To Be or Not to Be (an Estate Trustee), That Is the Question

An Estate Trustee is another term for an Executor. The role of an Estate Trustee is to “execute” the will of someone who has passed. At some point, you may be asked to be an estate trustee either by being named in a will or by bringing an application on your own. Once you are appointed as an Estate Trustee, there are five main principles you must follow:

  • carry out (execute) the instructions in the Will
  • act impartially between beneficiaries
  • exercise ordinary care and prudence in securing assets and paying debts
  • place the interests of the beneficiaries ahead of your own interest; and,
  • be transparent and fully disclose all transactions in the estate administration. In other words, be ready to account.

Failing to comply with these principles can result in liability from what is called a “breach of trust” claim. As an Estate Trustee, you can be held personally liable and a range of consequences can follow depending on the severity of the breach. For example, if a judge orders you to do something as an Estate Trustee and you fail to follow those orders, the judge may hold you in contempt. This could ultimately lead to jail time if you ignore the judge’s order.

In 2011, Barry Landen was sentenced to 14 months in prison by the Ontario Superior Court of Justice, for Civil Contempt of Court. Barry Landen was a trusted friend and colleague of Paul Penna and Mr. Landen was appointed the Estate Trustee for Mr. Penna’s estate. Mr. Penna died in 1996 leaving behind a will and an estate worth $24 million. Mr. Landen did not follow Mr. Penna’s wishes as outlined in Mr. Penna’s will. Mr. Penna’s wife received no money from the estate and none of the charities received any donations as specified in the will. Mr. Landen instead used the money from the estate for personal matters and nearly all the money in the estate had vanished. An injunction order was issued by the Court in 2005 to protect what little assets were left in the estate. The injunction order was breached repeatedly by Mr. Landen between 2005 and 2010. In response, Madam Justice Greer sentenced him to 14 months in jail for violating a series of court orders.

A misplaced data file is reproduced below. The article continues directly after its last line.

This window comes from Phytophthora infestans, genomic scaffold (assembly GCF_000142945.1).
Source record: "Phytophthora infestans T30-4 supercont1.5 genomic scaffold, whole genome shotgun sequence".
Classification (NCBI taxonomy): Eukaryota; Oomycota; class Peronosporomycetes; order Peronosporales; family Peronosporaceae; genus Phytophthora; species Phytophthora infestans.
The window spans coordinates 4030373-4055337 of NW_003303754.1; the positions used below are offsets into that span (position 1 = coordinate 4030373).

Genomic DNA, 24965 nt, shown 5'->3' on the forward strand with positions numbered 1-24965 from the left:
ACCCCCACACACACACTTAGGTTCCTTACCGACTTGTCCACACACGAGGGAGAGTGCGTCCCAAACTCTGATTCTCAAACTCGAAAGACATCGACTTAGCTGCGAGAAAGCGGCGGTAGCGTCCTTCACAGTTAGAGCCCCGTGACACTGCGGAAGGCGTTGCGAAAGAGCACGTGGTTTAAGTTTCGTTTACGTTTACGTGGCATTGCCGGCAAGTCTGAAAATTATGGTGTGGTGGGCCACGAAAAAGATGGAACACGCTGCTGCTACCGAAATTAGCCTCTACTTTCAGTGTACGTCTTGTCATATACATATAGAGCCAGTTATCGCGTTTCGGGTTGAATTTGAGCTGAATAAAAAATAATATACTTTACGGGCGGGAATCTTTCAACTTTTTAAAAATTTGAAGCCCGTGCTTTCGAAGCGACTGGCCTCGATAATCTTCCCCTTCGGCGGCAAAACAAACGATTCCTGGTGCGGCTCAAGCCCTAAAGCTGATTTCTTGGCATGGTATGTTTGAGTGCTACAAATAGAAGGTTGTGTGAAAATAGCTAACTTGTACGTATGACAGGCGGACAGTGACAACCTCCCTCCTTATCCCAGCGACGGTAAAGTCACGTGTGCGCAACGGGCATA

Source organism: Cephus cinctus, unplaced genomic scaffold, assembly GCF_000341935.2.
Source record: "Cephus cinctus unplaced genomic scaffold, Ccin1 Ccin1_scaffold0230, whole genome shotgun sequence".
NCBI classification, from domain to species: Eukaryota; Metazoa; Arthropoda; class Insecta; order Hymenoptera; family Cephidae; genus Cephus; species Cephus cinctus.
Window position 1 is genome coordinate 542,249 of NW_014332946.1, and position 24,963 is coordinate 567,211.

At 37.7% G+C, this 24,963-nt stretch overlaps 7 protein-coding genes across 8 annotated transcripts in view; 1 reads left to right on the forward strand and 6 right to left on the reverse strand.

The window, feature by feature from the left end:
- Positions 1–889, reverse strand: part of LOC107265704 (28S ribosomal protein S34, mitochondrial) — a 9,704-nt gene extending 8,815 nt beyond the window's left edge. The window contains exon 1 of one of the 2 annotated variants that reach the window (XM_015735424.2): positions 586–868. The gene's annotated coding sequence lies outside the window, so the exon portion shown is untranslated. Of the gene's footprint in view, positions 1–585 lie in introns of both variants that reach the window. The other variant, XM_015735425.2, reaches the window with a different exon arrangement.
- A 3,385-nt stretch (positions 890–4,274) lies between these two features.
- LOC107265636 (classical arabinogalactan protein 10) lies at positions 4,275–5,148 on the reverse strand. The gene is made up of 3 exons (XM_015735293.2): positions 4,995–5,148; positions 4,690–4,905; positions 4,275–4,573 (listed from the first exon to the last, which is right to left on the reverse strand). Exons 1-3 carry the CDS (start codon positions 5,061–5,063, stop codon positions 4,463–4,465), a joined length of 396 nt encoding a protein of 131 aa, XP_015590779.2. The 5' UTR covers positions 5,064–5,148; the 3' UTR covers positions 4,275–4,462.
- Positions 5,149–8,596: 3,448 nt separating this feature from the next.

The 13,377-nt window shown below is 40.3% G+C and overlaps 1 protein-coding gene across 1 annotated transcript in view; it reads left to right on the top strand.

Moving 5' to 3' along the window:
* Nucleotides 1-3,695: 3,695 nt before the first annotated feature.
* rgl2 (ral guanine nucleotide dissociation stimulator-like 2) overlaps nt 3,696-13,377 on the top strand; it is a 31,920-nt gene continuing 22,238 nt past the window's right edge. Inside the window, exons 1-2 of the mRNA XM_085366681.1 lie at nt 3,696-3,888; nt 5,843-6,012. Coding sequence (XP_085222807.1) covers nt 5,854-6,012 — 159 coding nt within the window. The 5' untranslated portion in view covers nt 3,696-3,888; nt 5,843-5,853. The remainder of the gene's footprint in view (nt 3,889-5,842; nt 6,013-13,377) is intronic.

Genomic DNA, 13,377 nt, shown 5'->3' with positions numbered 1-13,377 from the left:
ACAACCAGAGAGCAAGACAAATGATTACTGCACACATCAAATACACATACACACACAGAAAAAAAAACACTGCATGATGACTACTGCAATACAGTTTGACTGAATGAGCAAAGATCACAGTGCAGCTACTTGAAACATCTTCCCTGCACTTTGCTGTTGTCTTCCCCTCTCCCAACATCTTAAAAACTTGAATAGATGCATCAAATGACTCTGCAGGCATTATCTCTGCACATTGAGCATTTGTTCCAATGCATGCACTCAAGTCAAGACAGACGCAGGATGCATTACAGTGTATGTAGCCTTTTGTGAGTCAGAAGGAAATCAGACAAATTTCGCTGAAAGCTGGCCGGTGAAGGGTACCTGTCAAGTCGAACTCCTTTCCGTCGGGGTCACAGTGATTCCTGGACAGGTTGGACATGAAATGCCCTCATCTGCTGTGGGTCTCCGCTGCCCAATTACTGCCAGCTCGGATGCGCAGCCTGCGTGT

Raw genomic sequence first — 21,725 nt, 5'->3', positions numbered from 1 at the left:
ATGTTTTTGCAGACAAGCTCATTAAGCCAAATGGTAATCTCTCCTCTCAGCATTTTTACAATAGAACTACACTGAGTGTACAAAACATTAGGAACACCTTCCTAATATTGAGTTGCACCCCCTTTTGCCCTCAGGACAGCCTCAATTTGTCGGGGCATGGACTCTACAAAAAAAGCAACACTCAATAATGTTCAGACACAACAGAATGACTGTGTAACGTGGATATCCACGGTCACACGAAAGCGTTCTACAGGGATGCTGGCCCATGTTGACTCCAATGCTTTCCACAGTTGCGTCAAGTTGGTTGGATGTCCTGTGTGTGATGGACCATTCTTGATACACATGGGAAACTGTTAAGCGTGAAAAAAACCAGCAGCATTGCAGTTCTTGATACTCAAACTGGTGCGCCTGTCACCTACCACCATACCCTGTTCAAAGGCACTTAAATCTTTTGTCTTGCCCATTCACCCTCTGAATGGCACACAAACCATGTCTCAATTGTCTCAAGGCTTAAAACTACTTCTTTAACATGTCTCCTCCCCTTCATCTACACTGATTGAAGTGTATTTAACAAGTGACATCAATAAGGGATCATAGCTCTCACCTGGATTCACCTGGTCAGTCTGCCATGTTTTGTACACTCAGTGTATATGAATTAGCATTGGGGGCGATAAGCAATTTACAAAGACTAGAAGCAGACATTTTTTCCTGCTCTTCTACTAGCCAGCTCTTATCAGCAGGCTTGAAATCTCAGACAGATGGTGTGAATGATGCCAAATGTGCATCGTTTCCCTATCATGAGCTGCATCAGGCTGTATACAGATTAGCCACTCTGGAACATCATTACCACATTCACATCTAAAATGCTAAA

This case is one of the longest sentences ever issued in Canada for contempt of court; however, it shows that these consequences are possible. As an Estate Trustee, there are a number of risks associated with your appointment. A common consequence of failing to uphold your fiduciary duty is a court order to remove you as Estate Trustee. An Estate Trustee may spend a lot of time getting the estate in order for disbursement. Your removal can cost you lost time and wages which will not be compensated. You really need to consult an experienced estates & trusts lawyer who can inform you of the roles and responsibilities, as well as the risks associated with being an Estate Trustee before even agreeing to accept the appointment.

Disclaimer:  This newsletter is intended as general information only.  The information contained herein is not and should not be construed as legal advice. By subscribing to or reading this newsletter, a solicitor-client relationship with Cambridge LLP is not established. 

 

[1] Estate of Paul Penna, 2012 ONSC 7290
[2] https://www.theglobeandmail.com/report-on-business/the-dark-side-of-canadas-inheritance-system/article4183629/
[3] https://www.theglobeandmail.com/report-on-business/ontario-court-upholds-landen-contempt-ruling/article573972/

Ayala David is a law student from the Integrated Practice Curriculum at the Lakehead University Bora Laskin Faculty of Law. She is currently completing her work placement semester at Cambridge LLP where she is focusing on Estate Law.